Why The Solar Industry Could Face Headwinds In The Near Term

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The solar industry could be poised for some difficult quarters ahead, amid weaker demand for solar panels and potential pricing headwinds. The utility-scale sector could also face some challenges, amid stronger competition and weaker contracting activity. Below we review some of the key factors that are likely to impact solar companies in the near term.

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Declining Panel Demand, Led By China 

China saw its solar installations soar to about 13 GW during the first half of 2016, as developers rushed to complete projects prior to a drop in the country’s feed-in-tariffs on June 30, 2016. However, this is likely to lead to a sharp decline in PV installations during the second half, with the metric expected to fall by as much as 80% in Q3 according to IHS. Installations in the U.S. could also see some pullbacks, amid the extension of the U.S. investment tax credit beyond December 2016, which allows developers longer-term time horizons to complete projects. While markets such as India are expect to see strong growth (127% per GTM, with about 3.8 GW expected to be commissioned in H2), this should be more than offset by the declines in China.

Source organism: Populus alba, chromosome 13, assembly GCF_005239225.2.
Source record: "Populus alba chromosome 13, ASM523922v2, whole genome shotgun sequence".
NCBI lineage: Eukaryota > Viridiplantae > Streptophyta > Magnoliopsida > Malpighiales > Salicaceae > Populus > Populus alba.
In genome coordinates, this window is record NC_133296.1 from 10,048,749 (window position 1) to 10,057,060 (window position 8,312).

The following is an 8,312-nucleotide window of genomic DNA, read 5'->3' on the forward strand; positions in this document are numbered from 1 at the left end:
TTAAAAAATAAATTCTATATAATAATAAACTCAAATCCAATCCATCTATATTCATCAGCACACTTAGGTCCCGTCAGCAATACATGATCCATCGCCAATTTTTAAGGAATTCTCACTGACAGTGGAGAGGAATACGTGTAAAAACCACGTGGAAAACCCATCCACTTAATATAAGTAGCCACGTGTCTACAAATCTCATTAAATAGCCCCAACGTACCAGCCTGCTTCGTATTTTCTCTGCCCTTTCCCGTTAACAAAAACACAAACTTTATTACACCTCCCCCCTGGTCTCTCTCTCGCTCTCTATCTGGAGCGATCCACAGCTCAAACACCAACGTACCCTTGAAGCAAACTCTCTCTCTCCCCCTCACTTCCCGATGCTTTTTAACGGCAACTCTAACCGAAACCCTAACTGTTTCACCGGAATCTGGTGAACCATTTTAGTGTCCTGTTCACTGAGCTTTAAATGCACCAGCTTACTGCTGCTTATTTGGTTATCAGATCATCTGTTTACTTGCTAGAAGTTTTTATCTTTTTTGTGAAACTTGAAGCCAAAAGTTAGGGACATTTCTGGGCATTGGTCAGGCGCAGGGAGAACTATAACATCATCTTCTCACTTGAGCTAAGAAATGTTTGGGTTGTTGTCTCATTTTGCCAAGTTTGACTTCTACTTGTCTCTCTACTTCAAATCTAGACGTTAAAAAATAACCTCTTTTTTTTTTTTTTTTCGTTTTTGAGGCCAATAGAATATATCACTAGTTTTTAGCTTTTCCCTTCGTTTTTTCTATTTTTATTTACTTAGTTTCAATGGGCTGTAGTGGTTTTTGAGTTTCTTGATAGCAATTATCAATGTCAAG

Solar Manufacturing Capacity Growth 

Solar manufacturing capacity expansion has also been robust. Manufacturing capital expenditures in the photovoltaic sector are projected to hit a five-year high of about $5.3 billion in 2016, marking an increase of 60% from the lows of 2012. For instance, solar cell and module production capacity in China and Taiwan is projected to reach 76.5 GW and 80.4 GW at the end of this year, surpassing the global PV installation forecast of between 65 GW to 69 GW. [1] This, coupled with weaker projected demand for the second half of the year, is likely to put pressure on the pricing and margins for most solar panel manufacturers.

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Utility-Scale Solar Slowdown

The utility-scale project development business is also facing some headwinds. Uncertainty around the extension of the U.S. investment tax credit (which has now been extended) caused a build-up of projects during 2015 and the first half of 2016, while reducing demand for H2 2016 and 2017. Pricing in the power plant business is also likely to be impacted by stronger competition from independent power producers and smaller players, with new PPAs being signed at record low levels. The April 2016 bankruptcy filing of SunEdison, the world’s largest renewable energy developer, is also likely to have raised IRR expectations for solar power projects, impacting the rates investors are willing to pay for new projects.

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  1. Solar industry set for renewed oversupply and shakeout, PV Tech, June 2016 []